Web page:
[15] International Agency for Research on Cancer. Ethyl Acrylate. IARC Monographs, supplement 7, pp 1447-1457, 1999. Available online: http://monographs.iarc.fr/ENG/Monographs/vol71/mono71-99.pdf

[16] U.S. Environmental Protection Agency. Ethyl Acrylate. Technology Transfer Network, Air Toxics Web Site, 2013. Available online: http://www.epa.gov/ttnatw01/hlthef/ethylacr.html#ref2

[17] Tomenson J, Carpenter A, Pemberton M. Critical review of the epidemiology literature on the potential cancer risks of methyl methacrylate. Int Arch Occup Environ Health, vol. 78, no. 8, pp 603-612, 2005.

[18] Diaz J. Proportionate cancer mortality in methyl methacrylate-exposed orthopedic surgeons compared to general surgeons. J Med Toxicol., vol. 7, no. 2 , pp 125-132. Available online: http://www.ncbi.nlm.nih.gov/pmc/articles/PMC3724436/

[19] Singh A, Lawrence W, Autian J. Embryonic-fetal toxicity and teratogenic effects of a group of methacrylates esters in rats. J. Dent. Res, vol. 51, pp 1632-1638, 1972.

[20] Fakhouri J, Aftimos G, Hilal G, Sarkis R. The effects of methyl methacrylate monomer on testosterone level in male rats. An experimental study. J Med. Liban, vol. 56, no. 1, 11-15, 2008.

[21] Fakhouri J, Sarkis R, Chababi-Atallah M, Aftimos G. Toxic effects of methyl methacrylate monomer on male genital tissues. In vitro study in rats. J Med Liban., vol. 56, no. 1, 22-26, 2008.

[22] Aydin O, Attila G, Dogan A, Aydin M, Canacankatan N, Kanik A. The effects of methyl methacrylate on nasal cavity, lung, and antioxidant system (an experimental inhalation study). Toxicological Pathology, vol. 30, no. 3, pp 350-356, 2002.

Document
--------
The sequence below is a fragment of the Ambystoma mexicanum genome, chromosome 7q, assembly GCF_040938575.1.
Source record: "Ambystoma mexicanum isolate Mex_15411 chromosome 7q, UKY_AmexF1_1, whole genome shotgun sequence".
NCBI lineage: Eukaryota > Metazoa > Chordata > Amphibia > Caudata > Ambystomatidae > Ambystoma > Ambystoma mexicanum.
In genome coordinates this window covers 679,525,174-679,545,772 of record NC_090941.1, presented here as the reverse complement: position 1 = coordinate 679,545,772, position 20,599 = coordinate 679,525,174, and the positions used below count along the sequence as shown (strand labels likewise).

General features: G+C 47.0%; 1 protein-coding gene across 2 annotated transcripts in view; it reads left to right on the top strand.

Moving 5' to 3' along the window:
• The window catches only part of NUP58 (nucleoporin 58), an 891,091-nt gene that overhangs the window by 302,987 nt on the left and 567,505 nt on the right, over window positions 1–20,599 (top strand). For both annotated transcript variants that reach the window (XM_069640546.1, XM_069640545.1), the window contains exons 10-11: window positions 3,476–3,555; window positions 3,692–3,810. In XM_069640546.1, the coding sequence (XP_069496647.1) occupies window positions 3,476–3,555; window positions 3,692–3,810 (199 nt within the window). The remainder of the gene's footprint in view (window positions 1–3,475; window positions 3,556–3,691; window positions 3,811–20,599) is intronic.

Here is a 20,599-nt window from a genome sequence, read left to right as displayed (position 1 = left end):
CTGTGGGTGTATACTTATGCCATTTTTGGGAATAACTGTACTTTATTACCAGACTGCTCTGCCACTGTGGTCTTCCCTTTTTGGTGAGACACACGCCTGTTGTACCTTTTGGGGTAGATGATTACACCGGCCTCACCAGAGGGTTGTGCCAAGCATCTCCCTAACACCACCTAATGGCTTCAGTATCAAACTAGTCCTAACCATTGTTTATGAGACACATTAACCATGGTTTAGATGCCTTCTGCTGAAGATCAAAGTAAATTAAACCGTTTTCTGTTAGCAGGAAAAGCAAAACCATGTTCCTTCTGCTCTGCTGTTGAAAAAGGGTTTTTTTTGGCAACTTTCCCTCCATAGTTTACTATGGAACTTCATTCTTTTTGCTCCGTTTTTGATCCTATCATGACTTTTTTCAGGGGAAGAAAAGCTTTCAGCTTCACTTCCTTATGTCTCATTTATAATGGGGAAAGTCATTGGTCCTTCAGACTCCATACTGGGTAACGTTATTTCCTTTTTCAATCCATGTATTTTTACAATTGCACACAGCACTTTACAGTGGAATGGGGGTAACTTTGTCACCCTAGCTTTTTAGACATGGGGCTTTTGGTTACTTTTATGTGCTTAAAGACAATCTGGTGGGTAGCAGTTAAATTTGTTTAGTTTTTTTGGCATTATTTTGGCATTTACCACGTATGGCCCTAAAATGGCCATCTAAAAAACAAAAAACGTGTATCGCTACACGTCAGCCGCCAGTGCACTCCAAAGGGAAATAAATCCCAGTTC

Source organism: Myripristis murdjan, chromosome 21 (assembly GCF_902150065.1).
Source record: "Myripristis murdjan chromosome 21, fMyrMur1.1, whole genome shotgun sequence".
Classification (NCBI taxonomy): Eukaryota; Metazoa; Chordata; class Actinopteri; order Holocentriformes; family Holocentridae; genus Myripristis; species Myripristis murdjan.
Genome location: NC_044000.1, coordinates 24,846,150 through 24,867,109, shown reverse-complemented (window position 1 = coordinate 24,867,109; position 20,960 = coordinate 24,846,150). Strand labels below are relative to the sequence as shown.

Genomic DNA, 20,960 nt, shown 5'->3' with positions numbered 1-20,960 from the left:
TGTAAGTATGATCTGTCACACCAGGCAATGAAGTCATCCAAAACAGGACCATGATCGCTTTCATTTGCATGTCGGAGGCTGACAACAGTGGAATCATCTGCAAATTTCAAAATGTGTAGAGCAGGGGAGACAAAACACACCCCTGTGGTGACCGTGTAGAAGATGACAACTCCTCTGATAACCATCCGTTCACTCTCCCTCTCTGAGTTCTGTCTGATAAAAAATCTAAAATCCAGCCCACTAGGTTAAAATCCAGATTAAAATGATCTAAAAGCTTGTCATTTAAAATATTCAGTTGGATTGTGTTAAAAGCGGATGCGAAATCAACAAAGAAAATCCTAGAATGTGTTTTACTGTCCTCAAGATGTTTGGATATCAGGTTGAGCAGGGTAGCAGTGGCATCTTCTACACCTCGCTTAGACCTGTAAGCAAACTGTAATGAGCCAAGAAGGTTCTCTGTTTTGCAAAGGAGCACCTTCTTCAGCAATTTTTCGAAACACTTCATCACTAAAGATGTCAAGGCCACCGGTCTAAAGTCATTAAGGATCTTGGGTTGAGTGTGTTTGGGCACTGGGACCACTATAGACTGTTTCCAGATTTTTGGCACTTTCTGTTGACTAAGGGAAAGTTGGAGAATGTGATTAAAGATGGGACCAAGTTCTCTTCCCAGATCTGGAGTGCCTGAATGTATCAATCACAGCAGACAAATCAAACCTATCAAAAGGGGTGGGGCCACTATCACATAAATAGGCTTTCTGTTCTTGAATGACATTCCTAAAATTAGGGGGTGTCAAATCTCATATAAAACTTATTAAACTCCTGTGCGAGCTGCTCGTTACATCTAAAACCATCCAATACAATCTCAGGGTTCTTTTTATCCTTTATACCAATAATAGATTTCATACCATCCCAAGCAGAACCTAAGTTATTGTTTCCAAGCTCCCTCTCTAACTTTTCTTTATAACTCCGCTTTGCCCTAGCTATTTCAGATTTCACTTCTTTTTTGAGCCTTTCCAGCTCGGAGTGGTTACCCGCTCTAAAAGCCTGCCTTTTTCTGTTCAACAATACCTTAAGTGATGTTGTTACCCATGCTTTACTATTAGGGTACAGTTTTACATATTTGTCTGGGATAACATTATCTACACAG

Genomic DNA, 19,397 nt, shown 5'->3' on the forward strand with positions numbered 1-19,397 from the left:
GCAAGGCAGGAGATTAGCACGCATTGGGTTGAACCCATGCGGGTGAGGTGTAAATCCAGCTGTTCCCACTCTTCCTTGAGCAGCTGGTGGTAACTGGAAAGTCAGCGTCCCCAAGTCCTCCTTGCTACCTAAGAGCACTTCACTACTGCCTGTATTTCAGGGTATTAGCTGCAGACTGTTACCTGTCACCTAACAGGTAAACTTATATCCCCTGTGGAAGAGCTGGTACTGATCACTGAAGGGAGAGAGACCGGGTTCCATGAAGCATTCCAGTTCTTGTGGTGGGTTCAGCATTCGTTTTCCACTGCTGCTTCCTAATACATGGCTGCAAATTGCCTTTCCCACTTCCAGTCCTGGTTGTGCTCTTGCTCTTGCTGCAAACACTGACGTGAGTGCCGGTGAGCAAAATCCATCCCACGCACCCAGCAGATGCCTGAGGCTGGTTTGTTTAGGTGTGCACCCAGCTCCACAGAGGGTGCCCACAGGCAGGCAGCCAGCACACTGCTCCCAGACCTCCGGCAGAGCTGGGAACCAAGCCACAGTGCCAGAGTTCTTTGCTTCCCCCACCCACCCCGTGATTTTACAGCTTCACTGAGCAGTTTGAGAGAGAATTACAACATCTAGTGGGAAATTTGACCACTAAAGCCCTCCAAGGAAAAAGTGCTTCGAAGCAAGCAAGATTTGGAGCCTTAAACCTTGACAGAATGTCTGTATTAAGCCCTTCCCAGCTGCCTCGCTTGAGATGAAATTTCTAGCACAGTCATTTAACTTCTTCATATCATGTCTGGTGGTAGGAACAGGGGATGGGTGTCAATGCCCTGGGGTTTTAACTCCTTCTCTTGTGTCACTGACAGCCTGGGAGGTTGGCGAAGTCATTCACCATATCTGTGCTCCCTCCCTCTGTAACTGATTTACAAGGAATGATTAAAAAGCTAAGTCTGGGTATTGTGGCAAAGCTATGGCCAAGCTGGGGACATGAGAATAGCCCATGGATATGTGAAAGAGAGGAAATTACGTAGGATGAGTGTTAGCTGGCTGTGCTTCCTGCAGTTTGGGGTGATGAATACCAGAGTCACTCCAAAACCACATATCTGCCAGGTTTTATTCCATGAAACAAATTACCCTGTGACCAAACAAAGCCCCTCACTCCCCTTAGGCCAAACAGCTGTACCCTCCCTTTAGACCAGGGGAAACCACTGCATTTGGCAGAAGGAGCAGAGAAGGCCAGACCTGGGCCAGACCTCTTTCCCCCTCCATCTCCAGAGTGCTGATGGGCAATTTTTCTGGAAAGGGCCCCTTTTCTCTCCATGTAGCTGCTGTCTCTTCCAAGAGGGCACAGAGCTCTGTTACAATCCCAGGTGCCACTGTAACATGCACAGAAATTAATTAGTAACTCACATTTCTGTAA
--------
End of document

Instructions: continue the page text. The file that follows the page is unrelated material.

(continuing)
[23] European Chemicals Bureau. Methyl Methacrylate: European Union Risk Assessment Report, vol. 22, 1-180, 2002. Available online: http://echa.europa.eu/documents/10162/7c9a0eb6-9b7f-4fd6-846b-d480e8e0003d

[24] Aydin O, Attila G, Dogan A, Aydin M, Canacankatan N, Kanik A. The effects of methyl methacrylate on nasal cavity, lung, and antioxidant system (an experimental inhalation study). Toxicological Pathology, vol. 30, no. 3, pp 350-356, 2002.

[25] Center for Disease Control and Prevention. (2014). Ethyl Acrylate. Available online: http://www.cdc.gov/niosh/pel88/140-88.html

[26] Moore M, Amtower A, Doerr C, Brock K, Dearfield K. Genotoxicity of acrylic acid, methyl acrylate, ethyl acrylate, methyl methacrylate, and ethyl methacrylate in L5178Y mouse lymphoma cells. Envrion. Mol Mutagen., 11, 49-63, 1988.

[27] European Chemicals Bureau. Methyl Methacrylate: European Union Risk Assessment Report, vol. 22, 1-180, 2002. Available online: http://echa.europa.eu/documents/10162/7c9a0eb6-9b7f-4fd6-846b-d480e8e0003d

[28] LoPachin R, Gavin T. Molecular mechanisms of acrylamide neurotoxicity: lessons learned from organic chemistry. Environmental Health Perspectives, vol. 120, no. 12, pp 1650-1657, 2012.

[29] Moore M, Amtower A, Doerr C, Brock K, Dearfield K. Genotoxicity of acrylic acid, methyl acrylate, ethyl acrylate, methyl methacrylate, and ethyl methacrylate in L5178Y mouse lymphoma cells. Envrion. Mol Mutagen., 11, 49-63, 1988.